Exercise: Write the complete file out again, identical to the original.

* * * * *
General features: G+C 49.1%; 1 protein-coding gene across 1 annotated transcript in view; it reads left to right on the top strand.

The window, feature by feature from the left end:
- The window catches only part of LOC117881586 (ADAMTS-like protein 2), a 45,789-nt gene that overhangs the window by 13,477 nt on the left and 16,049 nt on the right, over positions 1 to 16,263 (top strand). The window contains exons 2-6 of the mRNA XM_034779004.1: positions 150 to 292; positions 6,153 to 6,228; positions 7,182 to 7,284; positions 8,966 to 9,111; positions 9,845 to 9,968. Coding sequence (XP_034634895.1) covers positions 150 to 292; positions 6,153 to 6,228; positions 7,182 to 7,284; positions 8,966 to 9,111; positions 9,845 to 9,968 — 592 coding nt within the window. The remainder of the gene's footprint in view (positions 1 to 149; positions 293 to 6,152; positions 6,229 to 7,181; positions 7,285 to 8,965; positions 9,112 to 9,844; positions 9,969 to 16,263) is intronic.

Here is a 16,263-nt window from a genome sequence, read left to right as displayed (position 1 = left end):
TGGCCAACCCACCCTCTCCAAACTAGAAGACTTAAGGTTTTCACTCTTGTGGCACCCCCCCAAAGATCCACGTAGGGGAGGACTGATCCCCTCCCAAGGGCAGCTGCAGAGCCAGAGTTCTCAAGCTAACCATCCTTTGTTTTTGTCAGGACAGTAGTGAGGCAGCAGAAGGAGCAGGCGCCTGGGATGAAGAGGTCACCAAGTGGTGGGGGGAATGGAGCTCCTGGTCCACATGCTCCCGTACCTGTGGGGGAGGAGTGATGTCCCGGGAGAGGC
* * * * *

General features: G+C 49.1%; 1 protein-coding gene across 1 annotated transcript in view; it reads left to right on the top strand.

The window, feature by feature from the left end:
- The window catches only part of LOC117881586 (ADAMTS-like protein 2), a 45,789-nt gene that overhangs the window by 13,477 nt on the left and 16,049 nt on the right, over positions 1 to 16,263 (top strand). The window contains exons 2-6 of the mRNA XM_034779004.1: positions 150 to 292; positions 6,153 to 6,228; positions 7,182 to 7,284; positions 8,966 to 9,111; positions 9,845 to 9,968. Coding sequence (XP_034634895.1) covers positions 150 to 292; positions 6,153 to 6,228; positions 7,182 to 7,284; positions 8,966 to 9,111; positions 9,845 to 9,968 — 592 coding nt within the window. The remainder of the gene's footprint in view (positions 1 to 149; positions 293 to 6,152; positions 6,229 to 7,181; positions 7,285 to 8,965; positions 9,112 to 9,844; positions 9,969 to 16,263) is intronic.

Here is a 16,263-nt window from a genome sequence, read left to right as displayed (position 1 = left end):
TGGCCAACCCACCCTCTCCAAACTAGAAGACTTAAGGTTTTCACTCTTGTGGCACCCCCCCAAAGATCCACGTAGGGGAGGACTGATCCCCTCCCAAGGGCAGCTGCAGAGCCAGAGTTCTCAAGCTAACCATCCTTTGTTTTTGTCAGGACAGTAGTGAGGCAGCAGAAGGAGCAGGCGCCTGGGATGAAGAGGTCACCAAGTGGTGGGGGGAATGGAGCTCCTGGTCCACATGCTCCCGTACCTGTGGGGGAGGAGTGATGTCCCGGGAGAGGC